The strike, which began on March 12, 1984, lasted for a year before ending in failure. It was one of the most violent disputes in British labor history, and both Scargill and his wife were among the hundreds of strikers arrested. Support for the walkout varied in different parts of the country, with one third of the pits remaining open, and many miners and other workers who believed the strike was unconstitutional denounced Scargill personally for its failure. The Labour Party and Trade Union Congress leaders blamed "the Scargill factor" for fragmenting the labor movement and driving moderate voters into the ranks of the opposition. The Thatcher government strategy of refusing to legitimize the union by attempts at compromise marginalized the union, and dispirited strikers broke ranks to return to work by year's end.
Despite the failure of the strike and the anxiety caused by Scargill's neo-Marxist rhetoric and confrontational tactics, he clearly remained popular with the majority of miners. To demonstrate their loyalty to him in 1985 they supported controversial changes in national procedures that permitted Scargill to remain president of the N.U.M. for life.
In the years following the miners' strike, the labor battle lost on the streets returned to the newspapers and airwaves. N.U.M. supporters claimed the conservative Thatcher government, learning from Heath's mistakes, adopted strategies to break the union even before the strike, increasing government subsidies to nuclear power and gas to undercut and weaken the nationalized coal industry. Once the government announced plans to close mines and lay off 20,000 workers, critics charged, Thatcher waged war on the union using tactics reserved for severe internal security threats. Government undercover agents infiltrated the union and wreaked havoc on public perceptions. At one juncture, a union official who later was alleged to be a Thatcher agent approached Libyan officials with great public fanfare asking for donations. That incident did much to turn public opinion against the miners' cause during the strike.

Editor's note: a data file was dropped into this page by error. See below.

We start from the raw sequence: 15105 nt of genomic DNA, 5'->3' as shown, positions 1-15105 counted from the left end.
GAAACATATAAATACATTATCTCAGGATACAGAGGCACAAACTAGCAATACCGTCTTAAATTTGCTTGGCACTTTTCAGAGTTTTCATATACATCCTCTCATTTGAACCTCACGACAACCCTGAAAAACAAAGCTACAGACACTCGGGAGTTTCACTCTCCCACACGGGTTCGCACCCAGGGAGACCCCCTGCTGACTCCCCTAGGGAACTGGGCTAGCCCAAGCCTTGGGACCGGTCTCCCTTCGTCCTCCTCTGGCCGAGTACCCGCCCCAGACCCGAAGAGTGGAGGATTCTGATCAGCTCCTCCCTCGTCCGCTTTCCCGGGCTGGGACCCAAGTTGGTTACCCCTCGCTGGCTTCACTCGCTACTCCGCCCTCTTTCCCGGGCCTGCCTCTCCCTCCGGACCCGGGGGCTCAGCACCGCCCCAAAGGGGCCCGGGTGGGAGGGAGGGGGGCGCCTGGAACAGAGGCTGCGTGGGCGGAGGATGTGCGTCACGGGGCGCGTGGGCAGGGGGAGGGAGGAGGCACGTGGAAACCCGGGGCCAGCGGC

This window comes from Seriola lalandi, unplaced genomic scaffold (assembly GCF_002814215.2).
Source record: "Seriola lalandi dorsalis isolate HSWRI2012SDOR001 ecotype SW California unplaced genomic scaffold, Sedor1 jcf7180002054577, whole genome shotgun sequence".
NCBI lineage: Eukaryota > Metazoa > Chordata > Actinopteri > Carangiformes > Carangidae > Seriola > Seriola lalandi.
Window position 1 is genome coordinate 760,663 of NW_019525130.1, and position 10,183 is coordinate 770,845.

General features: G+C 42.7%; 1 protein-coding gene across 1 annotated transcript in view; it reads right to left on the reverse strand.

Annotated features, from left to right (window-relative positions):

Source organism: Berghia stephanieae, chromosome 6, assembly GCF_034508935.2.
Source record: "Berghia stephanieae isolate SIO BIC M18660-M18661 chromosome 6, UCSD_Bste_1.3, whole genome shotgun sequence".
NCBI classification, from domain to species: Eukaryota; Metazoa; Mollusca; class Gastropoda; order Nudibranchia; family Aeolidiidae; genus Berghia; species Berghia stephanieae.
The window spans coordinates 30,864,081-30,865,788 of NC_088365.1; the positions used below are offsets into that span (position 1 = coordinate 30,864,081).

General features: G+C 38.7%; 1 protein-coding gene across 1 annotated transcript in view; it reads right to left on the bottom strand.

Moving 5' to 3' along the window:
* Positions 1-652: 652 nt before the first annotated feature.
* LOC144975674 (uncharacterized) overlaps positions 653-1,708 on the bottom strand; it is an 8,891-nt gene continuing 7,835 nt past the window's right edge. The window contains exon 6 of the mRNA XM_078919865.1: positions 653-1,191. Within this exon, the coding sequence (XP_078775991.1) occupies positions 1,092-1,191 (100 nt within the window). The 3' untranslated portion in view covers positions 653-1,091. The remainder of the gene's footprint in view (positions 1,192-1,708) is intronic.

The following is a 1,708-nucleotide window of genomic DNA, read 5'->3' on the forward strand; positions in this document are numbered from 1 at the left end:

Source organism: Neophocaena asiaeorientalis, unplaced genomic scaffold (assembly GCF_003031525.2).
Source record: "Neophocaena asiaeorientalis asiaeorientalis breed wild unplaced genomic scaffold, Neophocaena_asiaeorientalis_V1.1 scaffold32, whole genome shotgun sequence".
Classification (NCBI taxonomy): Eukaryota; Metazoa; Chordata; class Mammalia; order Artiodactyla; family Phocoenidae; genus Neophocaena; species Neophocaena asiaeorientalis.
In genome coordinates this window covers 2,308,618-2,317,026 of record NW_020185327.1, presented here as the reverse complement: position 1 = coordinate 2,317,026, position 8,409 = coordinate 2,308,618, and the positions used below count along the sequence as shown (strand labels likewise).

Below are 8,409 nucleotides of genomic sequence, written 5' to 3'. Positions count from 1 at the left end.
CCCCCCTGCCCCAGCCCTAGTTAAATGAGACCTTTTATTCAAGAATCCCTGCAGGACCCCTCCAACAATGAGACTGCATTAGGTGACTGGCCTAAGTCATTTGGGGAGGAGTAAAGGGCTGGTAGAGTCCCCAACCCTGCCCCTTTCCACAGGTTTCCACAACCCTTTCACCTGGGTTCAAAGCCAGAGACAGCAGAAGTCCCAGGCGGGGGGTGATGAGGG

Scargill turned his attention to politics, leading disaffected members of the Labour Party to form a splinter Socialist Labour Party in 1996 after he concluded Labour leaders had betrayed the basic principles of the party constitution in a move to the right. While the first candidate backed by Scargill's new party was humiliated in polls, Scargill pressed on, despite political in-fighting which threatened to splinter the new SLP even further. Scargill personally entered the political fray for a second time in a run for parliament, but won scant support.
Scargill and his wife Anne, herself a miner's daughter and an active organizer of miners' groups, had one daughter, Margaret. They lived in the house Scargill grew up in Worsborough, South Yorkshire.
The best work on Scargill was Michael Crick, Scargill and the Miners (1985). See also V. L. Allen, The Militancy of the British Miners (1981); N. Hagger, Scargill the Stalinist (1984); and "What Drives Arthur Scargill?" The Sunday Times of London (July 15, 1984).
The strike of 1984 was covered in detail by the press. For more information, see The National Review (June 15, 1984 and April 5, 1985); Newsweek (July 2 1984); Time (October 15, 1984); U.S. News and World Report (November 26, 1984); and The Nation (Dec. 19, 1994). Accounts of the founding of the Socialist Labour party may be found in The Guardian (January 15, 1996 and May 2, 1996); and The Irish Times (February 1, 1996). A post-mortem of the 1984 strike may be obtained in The Enemy Within (1994), written by a Guardian reporter.